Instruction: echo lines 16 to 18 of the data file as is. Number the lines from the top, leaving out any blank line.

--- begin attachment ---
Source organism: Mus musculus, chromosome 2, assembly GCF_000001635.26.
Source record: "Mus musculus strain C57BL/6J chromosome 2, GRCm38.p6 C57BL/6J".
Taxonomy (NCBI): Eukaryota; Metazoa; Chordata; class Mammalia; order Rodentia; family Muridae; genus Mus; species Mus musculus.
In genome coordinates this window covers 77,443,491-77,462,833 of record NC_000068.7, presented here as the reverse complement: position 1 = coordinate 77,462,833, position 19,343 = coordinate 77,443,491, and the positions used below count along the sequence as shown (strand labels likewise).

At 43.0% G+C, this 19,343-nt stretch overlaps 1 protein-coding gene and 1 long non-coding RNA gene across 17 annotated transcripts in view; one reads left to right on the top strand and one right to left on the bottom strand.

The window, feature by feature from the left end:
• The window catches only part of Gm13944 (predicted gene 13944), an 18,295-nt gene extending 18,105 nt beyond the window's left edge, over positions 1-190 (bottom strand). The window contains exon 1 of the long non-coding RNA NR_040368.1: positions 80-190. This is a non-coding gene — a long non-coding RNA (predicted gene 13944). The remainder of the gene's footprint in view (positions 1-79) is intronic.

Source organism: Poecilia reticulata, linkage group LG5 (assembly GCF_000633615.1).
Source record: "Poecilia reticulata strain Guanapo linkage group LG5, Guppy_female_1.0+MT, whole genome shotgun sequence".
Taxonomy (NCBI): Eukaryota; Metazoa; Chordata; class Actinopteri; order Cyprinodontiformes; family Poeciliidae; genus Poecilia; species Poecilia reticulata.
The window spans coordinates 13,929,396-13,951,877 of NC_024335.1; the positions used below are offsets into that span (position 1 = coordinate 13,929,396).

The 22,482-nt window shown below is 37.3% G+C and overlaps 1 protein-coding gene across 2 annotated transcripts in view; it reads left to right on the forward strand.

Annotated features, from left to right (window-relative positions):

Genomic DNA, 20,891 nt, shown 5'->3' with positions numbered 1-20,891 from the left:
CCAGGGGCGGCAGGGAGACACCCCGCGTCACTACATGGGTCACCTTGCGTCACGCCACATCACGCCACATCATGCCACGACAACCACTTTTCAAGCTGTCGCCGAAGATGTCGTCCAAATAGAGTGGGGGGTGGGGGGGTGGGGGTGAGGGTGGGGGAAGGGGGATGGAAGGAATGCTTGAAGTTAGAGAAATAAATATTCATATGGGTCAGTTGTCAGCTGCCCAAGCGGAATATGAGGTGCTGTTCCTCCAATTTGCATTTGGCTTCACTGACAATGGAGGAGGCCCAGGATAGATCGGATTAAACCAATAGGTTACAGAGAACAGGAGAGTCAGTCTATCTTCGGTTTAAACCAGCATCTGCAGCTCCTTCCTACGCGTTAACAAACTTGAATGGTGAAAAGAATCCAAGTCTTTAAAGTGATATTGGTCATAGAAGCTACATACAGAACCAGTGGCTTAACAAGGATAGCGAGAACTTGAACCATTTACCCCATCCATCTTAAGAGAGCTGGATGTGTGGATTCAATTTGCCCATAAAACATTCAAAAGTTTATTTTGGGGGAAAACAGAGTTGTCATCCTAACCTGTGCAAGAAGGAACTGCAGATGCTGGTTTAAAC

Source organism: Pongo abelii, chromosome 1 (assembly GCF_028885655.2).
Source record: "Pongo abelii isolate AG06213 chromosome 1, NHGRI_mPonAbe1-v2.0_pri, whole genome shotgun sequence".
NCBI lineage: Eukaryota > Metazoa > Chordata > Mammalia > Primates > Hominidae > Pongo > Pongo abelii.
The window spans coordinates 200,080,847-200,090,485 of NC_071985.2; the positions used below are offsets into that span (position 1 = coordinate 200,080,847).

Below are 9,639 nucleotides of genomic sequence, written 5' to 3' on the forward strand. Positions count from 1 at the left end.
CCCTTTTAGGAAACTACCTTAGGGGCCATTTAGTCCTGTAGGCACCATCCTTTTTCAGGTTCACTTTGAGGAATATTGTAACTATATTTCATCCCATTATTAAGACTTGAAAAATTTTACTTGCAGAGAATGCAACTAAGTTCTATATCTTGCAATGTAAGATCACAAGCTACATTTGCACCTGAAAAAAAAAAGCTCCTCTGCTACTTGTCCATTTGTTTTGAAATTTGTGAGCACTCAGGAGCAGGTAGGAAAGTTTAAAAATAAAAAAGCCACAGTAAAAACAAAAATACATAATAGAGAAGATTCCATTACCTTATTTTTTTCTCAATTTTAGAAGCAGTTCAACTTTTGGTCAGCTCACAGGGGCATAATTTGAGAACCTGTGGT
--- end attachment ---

Source organism: Pongo abelii, chromosome 1 (assembly GCF_028885655.2).
Source record: "Pongo abelii isolate AG06213 chromosome 1, NHGRI_mPonAbe1-v2.0_pri, whole genome shotgun sequence".
NCBI lineage: Eukaryota > Metazoa > Chordata > Mammalia > Primates > Hominidae > Pongo > Pongo abelii.